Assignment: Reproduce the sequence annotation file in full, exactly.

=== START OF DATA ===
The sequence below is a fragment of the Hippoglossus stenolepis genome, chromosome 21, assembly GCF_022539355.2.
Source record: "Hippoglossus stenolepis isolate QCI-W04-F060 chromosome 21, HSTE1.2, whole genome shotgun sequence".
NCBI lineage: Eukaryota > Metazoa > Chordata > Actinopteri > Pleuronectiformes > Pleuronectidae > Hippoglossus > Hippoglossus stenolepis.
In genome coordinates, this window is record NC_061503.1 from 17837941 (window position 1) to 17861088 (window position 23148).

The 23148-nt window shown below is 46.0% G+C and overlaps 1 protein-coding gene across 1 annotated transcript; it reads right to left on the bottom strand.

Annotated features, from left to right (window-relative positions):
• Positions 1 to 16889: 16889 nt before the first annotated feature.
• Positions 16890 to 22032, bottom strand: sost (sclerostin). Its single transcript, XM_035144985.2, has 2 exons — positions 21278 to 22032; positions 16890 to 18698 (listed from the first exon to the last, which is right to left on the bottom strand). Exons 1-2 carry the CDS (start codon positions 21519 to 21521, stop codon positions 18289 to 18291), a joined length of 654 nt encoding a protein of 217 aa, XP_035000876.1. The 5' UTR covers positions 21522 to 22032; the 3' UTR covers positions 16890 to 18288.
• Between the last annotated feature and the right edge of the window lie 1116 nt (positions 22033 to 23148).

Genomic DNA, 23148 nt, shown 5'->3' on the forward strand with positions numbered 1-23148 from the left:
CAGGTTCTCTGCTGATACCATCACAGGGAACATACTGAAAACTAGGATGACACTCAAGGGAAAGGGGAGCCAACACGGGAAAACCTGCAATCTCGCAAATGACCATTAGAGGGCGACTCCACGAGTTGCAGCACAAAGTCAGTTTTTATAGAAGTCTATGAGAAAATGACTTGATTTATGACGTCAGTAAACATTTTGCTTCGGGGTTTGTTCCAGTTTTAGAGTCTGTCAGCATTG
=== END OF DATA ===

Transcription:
The sequence below is a fragment of the Hippoglossus stenolepis genome, chromosome 21, assembly GCF_022539355.2.
Source record: "Hippoglossus stenolepis isolate QCI-W04-F060 chromosome 21, HSTE1.2, whole genome shotgun sequence".
NCBI lineage: Eukaryota > Metazoa > Chordata > Actinopteri > Pleuronectiformes > Pleuronectidae > Hippoglossus > Hippoglossus stenolepis.
In genome coordinates, this window is record NC_061503.1 from 17837941 (window position 1) to 17861088 (window position 23148).

The 23148-nt window shown below is 46.0% G+C and overlaps 1 protein-coding gene across 1 annotated transcript; it reads right to left on the bottom strand.

Annotated features, from left to right (window-relative positions):
• Positions 1 to 16889: 16889 nt before the first annotated feature.
• Positions 16890 to 22032, bottom strand: sost (sclerostin). Its single transcript, XM_035144985.2, has 2 exons — positions 21278 to 22032; positions 16890 to 18698 (listed from the first exon to the last, which is right to left on the bottom strand). Exons 1-2 carry the CDS (start codon positions 21519 to 21521, stop codon positions 18289 to 18291), a joined length of 654 nt encoding a protein of 217 aa, XP_035000876.1. The 5' UTR covers positions 21522 to 22032; the 3' UTR covers positions 16890 to 18288.
• Between the last annotated feature and the right edge of the window lie 1116 nt (positions 22033 to 23148).

Genomic DNA, 23148 nt, shown 5'->3' on the forward strand with positions numbered 1-23148 from the left:
CAGGTTCTCTGCTGATACCATCACAGGGAACATACTGAAAACTAGGATGACACTCAAGGGAAAGGGGAGCCAACACGGGAAAACCTGCAATCTCGCAAATGACCATTAGAGGGCGACTCCACGAGTTGCAGCACAAAGTCAGTTTTTATAGAAGTCTATGAGAAAATGACTTGATTTATGACGTCAGTAAACATTTTGCTTCGGGGTTTGTTCCAGTTTTAGAGTCTGTCAGCATTG